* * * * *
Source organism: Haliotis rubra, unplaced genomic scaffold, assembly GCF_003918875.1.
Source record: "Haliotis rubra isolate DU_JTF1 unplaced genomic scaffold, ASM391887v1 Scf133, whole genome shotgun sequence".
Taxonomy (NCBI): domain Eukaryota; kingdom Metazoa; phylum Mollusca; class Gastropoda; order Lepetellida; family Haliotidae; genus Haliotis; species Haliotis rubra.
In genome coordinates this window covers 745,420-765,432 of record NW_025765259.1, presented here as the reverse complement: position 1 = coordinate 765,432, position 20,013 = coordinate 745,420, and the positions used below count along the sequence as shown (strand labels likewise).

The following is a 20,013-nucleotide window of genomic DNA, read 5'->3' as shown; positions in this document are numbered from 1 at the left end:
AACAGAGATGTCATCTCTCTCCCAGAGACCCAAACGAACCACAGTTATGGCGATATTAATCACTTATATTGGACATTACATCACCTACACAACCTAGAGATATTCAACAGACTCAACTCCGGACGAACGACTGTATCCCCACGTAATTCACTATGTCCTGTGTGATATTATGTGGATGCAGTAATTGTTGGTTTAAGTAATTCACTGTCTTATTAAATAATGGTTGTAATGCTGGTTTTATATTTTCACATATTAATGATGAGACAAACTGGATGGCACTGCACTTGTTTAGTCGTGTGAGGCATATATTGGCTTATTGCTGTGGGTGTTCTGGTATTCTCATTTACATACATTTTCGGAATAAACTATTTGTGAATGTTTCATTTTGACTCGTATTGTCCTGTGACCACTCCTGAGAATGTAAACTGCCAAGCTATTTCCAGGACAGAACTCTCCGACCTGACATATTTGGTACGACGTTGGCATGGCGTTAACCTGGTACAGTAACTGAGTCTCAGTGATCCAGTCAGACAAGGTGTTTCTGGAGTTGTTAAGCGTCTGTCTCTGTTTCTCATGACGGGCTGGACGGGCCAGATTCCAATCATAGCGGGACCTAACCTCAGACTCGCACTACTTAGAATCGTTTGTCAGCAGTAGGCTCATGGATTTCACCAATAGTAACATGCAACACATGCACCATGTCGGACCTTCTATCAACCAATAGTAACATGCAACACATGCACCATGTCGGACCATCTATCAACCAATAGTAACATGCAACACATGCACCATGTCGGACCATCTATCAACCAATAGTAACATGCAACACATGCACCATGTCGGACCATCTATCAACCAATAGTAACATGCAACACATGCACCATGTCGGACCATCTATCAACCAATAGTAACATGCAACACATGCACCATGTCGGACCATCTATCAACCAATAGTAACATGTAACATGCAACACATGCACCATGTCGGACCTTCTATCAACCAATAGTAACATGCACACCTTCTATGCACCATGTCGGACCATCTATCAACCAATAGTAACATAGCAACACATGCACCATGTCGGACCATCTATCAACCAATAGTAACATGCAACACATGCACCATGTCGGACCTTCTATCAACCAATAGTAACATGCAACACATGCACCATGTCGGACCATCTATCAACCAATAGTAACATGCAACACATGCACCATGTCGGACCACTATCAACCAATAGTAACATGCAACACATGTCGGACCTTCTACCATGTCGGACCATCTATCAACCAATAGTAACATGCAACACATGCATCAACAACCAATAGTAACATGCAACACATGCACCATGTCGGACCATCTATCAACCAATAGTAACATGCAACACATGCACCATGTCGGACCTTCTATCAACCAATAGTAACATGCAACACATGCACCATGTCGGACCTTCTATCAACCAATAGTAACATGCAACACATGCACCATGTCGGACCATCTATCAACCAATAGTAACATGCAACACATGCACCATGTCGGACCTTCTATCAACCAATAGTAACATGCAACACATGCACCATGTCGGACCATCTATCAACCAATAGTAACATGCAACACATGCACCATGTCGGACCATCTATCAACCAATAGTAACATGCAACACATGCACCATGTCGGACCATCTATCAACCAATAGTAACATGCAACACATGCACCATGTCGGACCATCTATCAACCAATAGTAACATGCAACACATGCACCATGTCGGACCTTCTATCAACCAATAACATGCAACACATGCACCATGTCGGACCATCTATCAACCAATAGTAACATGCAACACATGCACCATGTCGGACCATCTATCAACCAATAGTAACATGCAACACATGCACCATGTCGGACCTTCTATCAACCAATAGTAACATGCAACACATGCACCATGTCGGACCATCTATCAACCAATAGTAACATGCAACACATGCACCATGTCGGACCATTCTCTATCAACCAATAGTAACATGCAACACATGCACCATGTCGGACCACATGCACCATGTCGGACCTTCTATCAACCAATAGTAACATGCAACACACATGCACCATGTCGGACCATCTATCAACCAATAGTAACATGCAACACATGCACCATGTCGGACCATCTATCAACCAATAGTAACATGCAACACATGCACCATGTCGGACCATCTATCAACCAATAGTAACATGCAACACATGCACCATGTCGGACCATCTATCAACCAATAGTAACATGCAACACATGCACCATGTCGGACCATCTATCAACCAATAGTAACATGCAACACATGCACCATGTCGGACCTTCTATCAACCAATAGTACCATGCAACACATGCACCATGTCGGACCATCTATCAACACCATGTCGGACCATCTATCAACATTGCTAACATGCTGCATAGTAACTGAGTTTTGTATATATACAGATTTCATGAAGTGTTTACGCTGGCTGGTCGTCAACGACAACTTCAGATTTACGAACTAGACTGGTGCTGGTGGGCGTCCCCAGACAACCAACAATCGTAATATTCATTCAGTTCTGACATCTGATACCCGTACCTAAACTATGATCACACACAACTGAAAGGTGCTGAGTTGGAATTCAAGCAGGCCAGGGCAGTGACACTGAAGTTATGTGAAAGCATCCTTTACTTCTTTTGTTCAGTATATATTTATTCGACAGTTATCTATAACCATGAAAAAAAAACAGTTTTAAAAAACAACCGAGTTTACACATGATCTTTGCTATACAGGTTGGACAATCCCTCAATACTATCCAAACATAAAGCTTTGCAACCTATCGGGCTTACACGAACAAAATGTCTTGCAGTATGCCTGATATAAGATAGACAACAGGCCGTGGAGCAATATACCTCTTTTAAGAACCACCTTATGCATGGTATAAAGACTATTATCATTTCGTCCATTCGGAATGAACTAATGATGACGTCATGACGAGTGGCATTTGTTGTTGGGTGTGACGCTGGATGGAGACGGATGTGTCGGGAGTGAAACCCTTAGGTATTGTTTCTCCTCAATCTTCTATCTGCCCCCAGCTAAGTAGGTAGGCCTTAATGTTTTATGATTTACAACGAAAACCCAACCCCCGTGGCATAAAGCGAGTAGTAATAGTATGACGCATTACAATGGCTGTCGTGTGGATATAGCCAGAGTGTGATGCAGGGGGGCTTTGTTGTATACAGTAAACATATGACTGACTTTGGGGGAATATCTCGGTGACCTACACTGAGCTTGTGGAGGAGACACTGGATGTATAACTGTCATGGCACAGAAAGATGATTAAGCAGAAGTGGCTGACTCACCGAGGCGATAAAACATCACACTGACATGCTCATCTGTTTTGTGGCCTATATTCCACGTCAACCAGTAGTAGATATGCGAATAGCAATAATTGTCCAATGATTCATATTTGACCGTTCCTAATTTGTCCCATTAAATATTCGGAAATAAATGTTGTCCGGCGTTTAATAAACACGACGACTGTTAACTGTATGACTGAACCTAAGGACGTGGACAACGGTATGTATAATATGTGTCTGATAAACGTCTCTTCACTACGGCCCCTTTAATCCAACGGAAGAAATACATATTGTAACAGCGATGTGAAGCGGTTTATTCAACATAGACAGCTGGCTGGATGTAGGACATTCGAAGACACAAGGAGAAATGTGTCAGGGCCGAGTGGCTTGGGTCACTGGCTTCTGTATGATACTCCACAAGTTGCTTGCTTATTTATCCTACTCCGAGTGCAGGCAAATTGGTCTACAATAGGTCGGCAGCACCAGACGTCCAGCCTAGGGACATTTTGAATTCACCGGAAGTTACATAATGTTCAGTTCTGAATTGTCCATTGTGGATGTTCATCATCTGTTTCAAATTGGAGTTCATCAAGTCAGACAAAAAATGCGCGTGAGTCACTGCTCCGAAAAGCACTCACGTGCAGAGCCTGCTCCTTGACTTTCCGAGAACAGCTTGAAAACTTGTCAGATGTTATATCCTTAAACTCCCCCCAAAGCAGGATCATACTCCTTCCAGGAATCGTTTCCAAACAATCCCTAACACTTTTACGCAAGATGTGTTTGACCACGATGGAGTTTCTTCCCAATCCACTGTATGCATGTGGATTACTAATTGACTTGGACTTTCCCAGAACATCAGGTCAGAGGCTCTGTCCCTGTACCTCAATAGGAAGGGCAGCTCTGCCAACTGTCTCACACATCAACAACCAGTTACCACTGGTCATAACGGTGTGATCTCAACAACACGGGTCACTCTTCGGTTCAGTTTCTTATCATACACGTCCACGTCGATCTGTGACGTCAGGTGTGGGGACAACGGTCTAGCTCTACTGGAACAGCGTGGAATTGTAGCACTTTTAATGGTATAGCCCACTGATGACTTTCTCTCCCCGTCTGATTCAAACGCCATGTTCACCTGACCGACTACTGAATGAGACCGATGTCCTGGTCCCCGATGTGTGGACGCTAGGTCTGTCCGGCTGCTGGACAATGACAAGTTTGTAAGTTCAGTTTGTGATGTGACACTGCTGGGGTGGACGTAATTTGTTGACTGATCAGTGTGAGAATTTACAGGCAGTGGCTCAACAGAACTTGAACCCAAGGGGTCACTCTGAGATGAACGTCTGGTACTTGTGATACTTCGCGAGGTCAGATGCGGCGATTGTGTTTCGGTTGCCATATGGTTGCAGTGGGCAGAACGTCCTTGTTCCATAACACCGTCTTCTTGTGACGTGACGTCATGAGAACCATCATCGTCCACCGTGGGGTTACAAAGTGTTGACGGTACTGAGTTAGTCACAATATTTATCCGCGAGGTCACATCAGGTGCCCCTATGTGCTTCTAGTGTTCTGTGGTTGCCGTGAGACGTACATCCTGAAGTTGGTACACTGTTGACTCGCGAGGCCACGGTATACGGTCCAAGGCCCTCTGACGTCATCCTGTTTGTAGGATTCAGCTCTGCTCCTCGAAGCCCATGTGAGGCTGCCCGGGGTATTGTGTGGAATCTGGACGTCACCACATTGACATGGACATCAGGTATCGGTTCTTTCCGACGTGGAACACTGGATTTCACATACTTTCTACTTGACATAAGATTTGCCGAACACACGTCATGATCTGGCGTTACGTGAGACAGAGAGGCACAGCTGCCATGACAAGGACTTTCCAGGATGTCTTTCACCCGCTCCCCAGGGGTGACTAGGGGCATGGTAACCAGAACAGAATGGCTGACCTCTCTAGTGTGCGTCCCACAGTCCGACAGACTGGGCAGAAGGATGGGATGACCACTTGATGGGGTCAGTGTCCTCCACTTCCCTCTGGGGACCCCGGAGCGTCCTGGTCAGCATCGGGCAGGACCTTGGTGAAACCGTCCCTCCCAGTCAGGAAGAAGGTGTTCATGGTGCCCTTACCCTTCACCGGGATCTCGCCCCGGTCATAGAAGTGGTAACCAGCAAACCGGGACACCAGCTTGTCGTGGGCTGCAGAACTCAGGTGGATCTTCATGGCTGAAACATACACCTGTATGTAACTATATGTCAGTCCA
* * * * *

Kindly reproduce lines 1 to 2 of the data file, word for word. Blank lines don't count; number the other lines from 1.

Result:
Source organism: Haliotis rubra, unplaced genomic scaffold, assembly GCF_003918875.1.
Source record: "Haliotis rubra isolate DU_JTF1 unplaced genomic scaffold, ASM391887v1 Scf133, whole genome shotgun sequence".